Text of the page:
The Kid I Didn’t Kill (Ellie Herman)

Re-blogging this latest post from Larry Cuban as well…

Ellie nailed it. In my brief time teaching, especially this past school year, I lived these moments too often. So much so I sought respite from teaching algebra (where mostly freshman struggle behaviorally with their transition to high school) this coming school year. I broke under the stress and strain of too many students like Gio, Fernie, Tiffany, and Peter feeding off of each others challenges in a classroom, destroying the learning environment and nearly everything around them, metaphysically speaking.

The irony is I became a teacher with the (naive) hope of helping just these students but now realize I, as a teacher of many, am unable to salve the deep wounds of the few in any material manner as the staccato nature of their outbursts were too difficult to predict or to address while directing the learning of dozens of others.

Each of the following quotes from Ellie’s piece resonate deeply with me.

Once, I had three in one class, turning it into a Lord of the Flies situation with clusters of high-achieving girls taking me aside in a weeping, enraged circle and demanding that the three boys with extreme behavior problems be removed permanently from the class.

“Teaching,” Cynthia Castillo told me, “is an act of faith.” I remember. I hope to get there.

Larry Cuban on School Reform and Classroom Practice

Taken from “About” in Herman’s blog:

My name is Ellie Herman.  If you want to find out what I’m doing here and why, click here on why I’m writing this blog.  I’ve been working on this project since the beginning of September….

As for my bio, I’m a writer and English teacher.  From 2007 to 2013, I taught Drama, Advanced Drama, Creative Writing, English 11 and 9th grade Composition at a charter high school in South Los Angeles.

Before that, I was a writer/producer for many TV shows, including The Riches, Desperate Housewives, Chicago Hope and Newhart.  My fiction has appeared in many literary journals, including The Massachusetts Review, The Missouri Review and the O.Henry Awards Collection.

I attended public schools in Winnetka, Illinois from kindergarten through high school and graduated from Bryn Mawr College with a degree in English.  I have a teaching credential from Cal State Northridge.  My three children attended Oakwood School, a private school…

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About Dave aka Mr. Math Teacher

Secondary math teacher teaching math intervention, algebra 1, honors precalculus, and AP Calculus AB. I spent 25 years in high tech in engineering, marketing, sales and business development roles in the satellite communications, GPS, semiconductor, and wireless industries. I am awed by the potential in our nation's youth and I hope to instill in them the passion to improve our world at local, state, national, and global levels.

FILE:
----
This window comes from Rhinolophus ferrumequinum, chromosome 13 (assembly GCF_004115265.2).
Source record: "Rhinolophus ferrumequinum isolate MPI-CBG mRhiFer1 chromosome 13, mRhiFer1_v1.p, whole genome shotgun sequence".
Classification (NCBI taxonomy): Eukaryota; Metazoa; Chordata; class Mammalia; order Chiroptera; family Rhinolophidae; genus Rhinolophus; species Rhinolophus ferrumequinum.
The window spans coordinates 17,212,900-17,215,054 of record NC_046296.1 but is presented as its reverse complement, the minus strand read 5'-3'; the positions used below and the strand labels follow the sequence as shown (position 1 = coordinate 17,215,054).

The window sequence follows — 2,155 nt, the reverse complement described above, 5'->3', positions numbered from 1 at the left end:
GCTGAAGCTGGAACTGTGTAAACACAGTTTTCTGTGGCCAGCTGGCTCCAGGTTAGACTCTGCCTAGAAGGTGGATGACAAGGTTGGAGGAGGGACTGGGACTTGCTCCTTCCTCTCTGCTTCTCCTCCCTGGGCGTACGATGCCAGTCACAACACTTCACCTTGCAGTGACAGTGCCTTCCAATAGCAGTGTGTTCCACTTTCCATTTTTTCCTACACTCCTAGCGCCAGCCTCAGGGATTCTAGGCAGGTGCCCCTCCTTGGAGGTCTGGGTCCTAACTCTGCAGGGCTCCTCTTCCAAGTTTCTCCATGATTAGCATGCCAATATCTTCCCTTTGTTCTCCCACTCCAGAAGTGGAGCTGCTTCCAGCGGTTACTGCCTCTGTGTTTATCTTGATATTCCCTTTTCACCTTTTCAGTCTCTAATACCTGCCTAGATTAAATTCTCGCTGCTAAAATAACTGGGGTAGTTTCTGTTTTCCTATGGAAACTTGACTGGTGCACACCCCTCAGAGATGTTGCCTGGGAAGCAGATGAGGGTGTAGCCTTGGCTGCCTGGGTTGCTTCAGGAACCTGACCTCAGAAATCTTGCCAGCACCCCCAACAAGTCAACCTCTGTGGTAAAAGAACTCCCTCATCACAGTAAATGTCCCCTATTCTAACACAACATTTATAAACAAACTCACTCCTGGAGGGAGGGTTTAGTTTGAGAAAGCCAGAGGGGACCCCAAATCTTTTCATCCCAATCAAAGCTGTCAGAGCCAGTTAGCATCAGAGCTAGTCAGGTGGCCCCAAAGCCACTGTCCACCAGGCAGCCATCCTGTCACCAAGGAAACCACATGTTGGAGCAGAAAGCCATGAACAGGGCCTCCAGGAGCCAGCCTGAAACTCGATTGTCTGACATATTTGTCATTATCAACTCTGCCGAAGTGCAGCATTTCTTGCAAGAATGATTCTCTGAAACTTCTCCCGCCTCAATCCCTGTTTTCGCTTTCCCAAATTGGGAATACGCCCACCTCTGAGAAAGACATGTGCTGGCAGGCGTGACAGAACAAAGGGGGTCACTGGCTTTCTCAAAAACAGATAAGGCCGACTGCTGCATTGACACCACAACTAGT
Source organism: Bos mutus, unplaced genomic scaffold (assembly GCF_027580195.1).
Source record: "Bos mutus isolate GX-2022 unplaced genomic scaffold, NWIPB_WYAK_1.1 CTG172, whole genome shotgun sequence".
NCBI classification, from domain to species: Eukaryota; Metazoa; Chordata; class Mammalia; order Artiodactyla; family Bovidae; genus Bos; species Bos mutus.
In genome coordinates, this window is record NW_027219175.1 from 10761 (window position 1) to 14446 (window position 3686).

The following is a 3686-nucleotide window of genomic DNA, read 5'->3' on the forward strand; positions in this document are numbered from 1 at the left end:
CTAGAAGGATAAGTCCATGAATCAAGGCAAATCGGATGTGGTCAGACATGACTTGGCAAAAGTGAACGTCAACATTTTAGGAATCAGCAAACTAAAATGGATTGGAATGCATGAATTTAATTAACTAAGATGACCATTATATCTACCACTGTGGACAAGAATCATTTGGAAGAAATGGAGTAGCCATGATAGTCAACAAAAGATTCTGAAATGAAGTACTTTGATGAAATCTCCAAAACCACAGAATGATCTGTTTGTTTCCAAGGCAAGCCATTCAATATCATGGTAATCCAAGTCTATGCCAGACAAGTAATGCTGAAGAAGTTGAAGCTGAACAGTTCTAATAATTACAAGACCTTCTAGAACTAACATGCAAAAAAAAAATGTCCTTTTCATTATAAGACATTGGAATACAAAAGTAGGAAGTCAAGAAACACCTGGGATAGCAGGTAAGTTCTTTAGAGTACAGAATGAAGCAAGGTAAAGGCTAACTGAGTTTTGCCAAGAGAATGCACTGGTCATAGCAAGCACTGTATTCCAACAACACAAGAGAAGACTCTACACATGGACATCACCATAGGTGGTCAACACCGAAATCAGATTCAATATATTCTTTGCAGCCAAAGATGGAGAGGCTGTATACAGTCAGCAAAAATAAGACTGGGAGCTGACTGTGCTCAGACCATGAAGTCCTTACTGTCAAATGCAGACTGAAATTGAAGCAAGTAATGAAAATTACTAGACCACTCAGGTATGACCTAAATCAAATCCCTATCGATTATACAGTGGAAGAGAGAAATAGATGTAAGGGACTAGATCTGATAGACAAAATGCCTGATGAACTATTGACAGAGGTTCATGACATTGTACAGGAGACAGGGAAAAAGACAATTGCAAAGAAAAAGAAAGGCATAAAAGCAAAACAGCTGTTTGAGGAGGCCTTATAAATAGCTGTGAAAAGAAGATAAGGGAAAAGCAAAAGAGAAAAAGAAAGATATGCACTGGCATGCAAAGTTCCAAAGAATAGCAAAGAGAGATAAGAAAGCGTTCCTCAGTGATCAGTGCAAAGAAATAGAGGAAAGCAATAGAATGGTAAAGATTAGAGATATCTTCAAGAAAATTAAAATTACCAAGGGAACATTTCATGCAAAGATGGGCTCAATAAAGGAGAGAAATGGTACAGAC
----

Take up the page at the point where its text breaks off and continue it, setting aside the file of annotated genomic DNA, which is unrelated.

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2 Responses to The Kid I Didn’t Kill (Ellie Herman)

  1. La Maestra says:

    It’s for kids like this that I’m thankful that schools like mine (an independent study program) exist, and why I wish they weren’t so highly stigmatized. We aren’t run out of a trailer behind the alternative school as so many independent study programs are–we’re in our own facility, with a full staff, specific programs for special education and ELL students, and staffed support labs where students can (and do) come to get help with their schoolwork.

    I frequently joke that I now have all the students I never wanted as a classroom teacher–they’re ALL Gio. There are days where I just want to go home and contemplate a career change. But damned if I don’t enjoy them, most of the time. And I love knowing that they’re finding a setting where they can be successful and connect with adults and get the attention that most of them so sorely need.

    Sadly, most independent study programs are looked at as an afterthought, and students who go to them are looked down on even more.

    While I do believe that a classroom setting is the ideal educational model for most students, I think 5-10% of students out there just don’t fit in that mold for some reason or another. That’s who we cater to, and I’m so very glad that our students have us as a choice. I just wish more students had this option.


    • I am glad that programs (and entire schools) like yours exist, especially staffed by thoughtful, caring teachers like yourself. In a one on one situation, I could relate to Gio et. al. To a one, they are charismatic, capable young minds. Yet they do not fit well into the “factory model” of public education. Good on ya for helping the Gio’s of the world! And yes, I wish more options like this existed.


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